I started making my own wreaths a few years ago when we bought our first home. I went into this super-domestic crazy mode for our first Christmas there, including making my own gingerbread houses, masterpiece Christmas cookies, garland for every surface, and of course – a wreath. Out of everything, the wreath was definitely the easiest – just a simple red ribbon as decoration – and it gave me cheer well into the winter after Christmas was over. :) I’ve made one every year since!
This Christmas, why not try your hand at making a wreath of your own? Without decoration, this wreath will only cost you about $8-$10! Just check out my step by step instructions below and in a little over an hour, you can have your very own homemade wreath! Be sure to check out my budget tips at the end to keep your costs low and your wallet happy!
* pine branch trimmings – for an 18″ wreath you’ll need 5-8 large wide branches which you’ll cut down to size, but it’s always better to have too many than not enough. You can always use the extra for other things – see my tips below.
* hedge trimmers, or really, REALLY heavy scissors
* sturdy gloves
* wire wreath frame – mine is 18″
* zip ties
* green florist wire
* wire snips or scissors
* green florist tape, optional
* decorations (or not, if you like it plain and simple) – try my easy homemade bow!
Start with a pile of pine branches. If you are so inclined, pick one up and hold it like a feather fan, reenacting the “Sisters, Sisters” musical number from “White Christmas.” I promise not to judge – that would be hypocritical…
Anyway, you won’t need nearly as many branches as I have pictured here… I went a little crazy at the tree farm. Hahahaha! Likely, you will only need about 5-8 good sized wide branches, but I recommend getting a few extra just in case. Always better to have extra…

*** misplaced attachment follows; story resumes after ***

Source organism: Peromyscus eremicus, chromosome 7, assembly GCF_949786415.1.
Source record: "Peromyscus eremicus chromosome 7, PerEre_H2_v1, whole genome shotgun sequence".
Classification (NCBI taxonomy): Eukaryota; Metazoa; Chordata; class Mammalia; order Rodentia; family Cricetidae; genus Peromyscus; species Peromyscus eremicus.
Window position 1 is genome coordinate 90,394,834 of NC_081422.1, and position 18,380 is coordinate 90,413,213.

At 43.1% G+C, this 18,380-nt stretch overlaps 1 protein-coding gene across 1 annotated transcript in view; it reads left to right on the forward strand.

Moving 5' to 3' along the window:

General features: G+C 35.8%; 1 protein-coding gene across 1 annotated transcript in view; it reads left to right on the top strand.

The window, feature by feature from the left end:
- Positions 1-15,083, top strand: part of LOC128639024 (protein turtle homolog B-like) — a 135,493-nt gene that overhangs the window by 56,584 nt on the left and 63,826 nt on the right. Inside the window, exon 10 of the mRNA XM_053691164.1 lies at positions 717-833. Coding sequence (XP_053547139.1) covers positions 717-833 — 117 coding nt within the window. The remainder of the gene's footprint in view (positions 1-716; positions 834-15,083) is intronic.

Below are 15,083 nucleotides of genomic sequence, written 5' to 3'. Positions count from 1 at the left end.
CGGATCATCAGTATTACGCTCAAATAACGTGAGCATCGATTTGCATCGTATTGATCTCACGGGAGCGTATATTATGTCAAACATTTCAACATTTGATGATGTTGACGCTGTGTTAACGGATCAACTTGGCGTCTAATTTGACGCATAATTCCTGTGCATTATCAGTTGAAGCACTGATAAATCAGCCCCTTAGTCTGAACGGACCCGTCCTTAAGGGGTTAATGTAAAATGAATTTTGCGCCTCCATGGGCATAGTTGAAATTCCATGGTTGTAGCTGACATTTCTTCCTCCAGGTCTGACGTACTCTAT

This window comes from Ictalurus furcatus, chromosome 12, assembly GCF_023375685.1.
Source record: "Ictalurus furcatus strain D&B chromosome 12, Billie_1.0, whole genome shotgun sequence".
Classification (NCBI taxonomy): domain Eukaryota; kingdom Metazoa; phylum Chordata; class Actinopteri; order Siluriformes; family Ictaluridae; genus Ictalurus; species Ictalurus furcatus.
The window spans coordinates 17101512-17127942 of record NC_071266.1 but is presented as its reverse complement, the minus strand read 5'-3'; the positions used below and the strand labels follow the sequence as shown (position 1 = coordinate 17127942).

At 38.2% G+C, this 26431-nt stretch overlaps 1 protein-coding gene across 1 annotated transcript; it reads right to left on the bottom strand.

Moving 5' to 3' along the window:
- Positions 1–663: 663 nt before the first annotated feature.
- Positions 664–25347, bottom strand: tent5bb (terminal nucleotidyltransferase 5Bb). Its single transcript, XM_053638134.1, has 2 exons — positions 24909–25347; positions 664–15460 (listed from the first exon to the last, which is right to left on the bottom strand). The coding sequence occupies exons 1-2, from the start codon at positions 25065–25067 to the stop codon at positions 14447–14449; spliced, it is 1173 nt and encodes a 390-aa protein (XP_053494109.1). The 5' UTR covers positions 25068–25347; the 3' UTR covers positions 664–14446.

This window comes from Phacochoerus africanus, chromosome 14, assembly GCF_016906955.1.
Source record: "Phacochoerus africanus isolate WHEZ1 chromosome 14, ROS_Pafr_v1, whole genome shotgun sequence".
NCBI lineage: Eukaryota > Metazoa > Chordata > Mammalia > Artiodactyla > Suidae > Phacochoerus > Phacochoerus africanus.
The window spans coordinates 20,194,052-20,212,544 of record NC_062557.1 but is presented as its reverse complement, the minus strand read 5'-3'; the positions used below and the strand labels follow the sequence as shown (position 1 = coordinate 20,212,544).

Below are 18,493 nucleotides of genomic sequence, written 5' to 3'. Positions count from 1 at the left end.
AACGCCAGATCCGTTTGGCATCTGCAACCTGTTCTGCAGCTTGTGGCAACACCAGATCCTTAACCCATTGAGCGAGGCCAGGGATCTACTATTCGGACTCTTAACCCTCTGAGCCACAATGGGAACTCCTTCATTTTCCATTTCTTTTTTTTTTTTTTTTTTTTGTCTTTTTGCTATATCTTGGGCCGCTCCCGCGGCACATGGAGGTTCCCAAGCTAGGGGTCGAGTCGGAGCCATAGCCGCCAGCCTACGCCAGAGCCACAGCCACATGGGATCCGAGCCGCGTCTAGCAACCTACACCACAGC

And your supplies:
Some good hedge clippers and a pair of sturdy gloves.
A wire wreath frame in your choice of size. The one I used is 18″ and makes what I think to be the perfect sized wreath for a front door. It cost $3.99 at my local craft store.
For securing the branches, you’ll need some zip ties, floral wire (green is best for this project), some green floral tape (optional, and only if you want to cover the color of your zip ties – I actually ended up not using mine), and some wire snips (or a good pair of scissors, or both). And don’t forget your choice of decoration. I used some battery powered lights and a homemade bow, but you can use whatever you like.
Don’t forget to put some Christmas tunes on. For me, Bing is an absolute must!
Also make sure to have a sassy cat nearby to supervise and critique…
Start by cutting yourself some pieces of floral wire 3-4 inches a piece, and some longer at about 6-7 inches. You’ll use these to secure the tips of any wonky branches that don’t hang the way you want. I like to have the wire cut ahead of time so I can just grab a piece when I need it. My scissors were a little easier to hold than my wire snips, so I grabbed those for this part.
Next, use your hedge clippers to trim the big branches down to size. You’ll want about 10-15 pieces the size you see above. You’ll also want several smaller ones to fill in later on, so cut some of those as well. Usually, there is a combo of larger and smaller ones on a single big branch.
I cut all my pieces before I start forming the wreath. That way, I don’t have to stop and cut every few minutes.
Once I have my pile of pieces cut, I choose several and laid them down over the form to see approximately where I want each one. This “pre-layout” is optional, but I like to do it so I can see how the shapes of the individual branches best fit together. Once you have it basically the way you want, pick a starting branch and set the others aside.
Set the wire frame on a table, curved side up, making it easy to hold the branches. Position your first branch to the left side so that it starts to curve naturally around the wire form. (See the picture a few steps prior to this one for the full view one how I laid it down on the form)
Secure with a zip tie, making sure that you tighten it all the way. My zip ties only had “teeth” on one side, so I had to make sure I was correctly inserting the tie through the catch each time.